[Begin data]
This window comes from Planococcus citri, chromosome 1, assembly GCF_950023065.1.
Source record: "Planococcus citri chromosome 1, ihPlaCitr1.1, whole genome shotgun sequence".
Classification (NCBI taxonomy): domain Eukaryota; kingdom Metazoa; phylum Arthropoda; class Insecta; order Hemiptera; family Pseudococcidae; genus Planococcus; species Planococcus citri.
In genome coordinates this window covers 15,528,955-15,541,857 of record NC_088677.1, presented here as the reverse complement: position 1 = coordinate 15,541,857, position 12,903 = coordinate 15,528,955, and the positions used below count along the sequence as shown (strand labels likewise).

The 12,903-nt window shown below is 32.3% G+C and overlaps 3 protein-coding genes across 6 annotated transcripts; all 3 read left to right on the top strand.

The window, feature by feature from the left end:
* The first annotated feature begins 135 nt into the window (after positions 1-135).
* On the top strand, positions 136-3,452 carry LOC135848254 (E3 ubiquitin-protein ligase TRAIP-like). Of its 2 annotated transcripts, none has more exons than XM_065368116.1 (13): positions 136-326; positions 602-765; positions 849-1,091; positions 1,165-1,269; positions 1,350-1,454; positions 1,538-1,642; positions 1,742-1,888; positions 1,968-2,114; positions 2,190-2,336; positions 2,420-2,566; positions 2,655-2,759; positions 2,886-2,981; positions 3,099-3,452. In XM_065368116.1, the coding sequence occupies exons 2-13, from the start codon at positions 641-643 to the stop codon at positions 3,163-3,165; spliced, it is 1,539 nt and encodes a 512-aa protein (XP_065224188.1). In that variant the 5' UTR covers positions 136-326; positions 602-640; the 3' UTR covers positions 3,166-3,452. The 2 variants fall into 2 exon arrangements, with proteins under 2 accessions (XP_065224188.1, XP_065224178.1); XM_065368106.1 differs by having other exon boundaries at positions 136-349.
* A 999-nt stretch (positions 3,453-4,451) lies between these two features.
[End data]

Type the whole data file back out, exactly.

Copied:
This window comes from Planococcus citri, chromosome 1, assembly GCF_950023065.1.
Source record: "Planococcus citri chromosome 1, ihPlaCitr1.1, whole genome shotgun sequence".
Classification (NCBI taxonomy): domain Eukaryota; kingdom Metazoa; phylum Arthropoda; class Insecta; order Hemiptera; family Pseudococcidae; genus Planococcus; species Planococcus citri.
In genome coordinates this window covers 15,528,955-15,541,857 of record NC_088677.1, presented here as the reverse complement: position 1 = coordinate 15,541,857, position 12,903 = coordinate 15,528,955, and the positions used below count along the sequence as shown (strand labels likewise).

The 12,903-nt window shown below is 32.3% G+C and overlaps 3 protein-coding genes across 6 annotated transcripts; all 3 read left to right on the top strand.

The window, feature by feature from the left end:
* The first annotated feature begins 135 nt into the window (after positions 1-135).
* On the top strand, positions 136-3,452 carry LOC135848254 (E3 ubiquitin-protein ligase TRAIP-like). Of its 2 annotated transcripts, none has more exons than XM_065368116.1 (13): positions 136-326; positions 602-765; positions 849-1,091; positions 1,165-1,269; positions 1,350-1,454; positions 1,538-1,642; positions 1,742-1,888; positions 1,968-2,114; positions 2,190-2,336; positions 2,420-2,566; positions 2,655-2,759; positions 2,886-2,981; positions 3,099-3,452. In XM_065368116.1, the coding sequence occupies exons 2-13, from the start codon at positions 641-643 to the stop codon at positions 3,163-3,165; spliced, it is 1,539 nt and encodes a 512-aa protein (XP_065224188.1). In that variant the 5' UTR covers positions 136-326; positions 602-640; the 3' UTR covers positions 3,166-3,452. The 2 variants fall into 2 exon arrangements, with proteins under 2 accessions (XP_065224188.1, XP_065224178.1); XM_065368106.1 differs by having other exon boundaries at positions 136-349.
* A 999-nt stretch (positions 3,453-4,451) lies between these two features.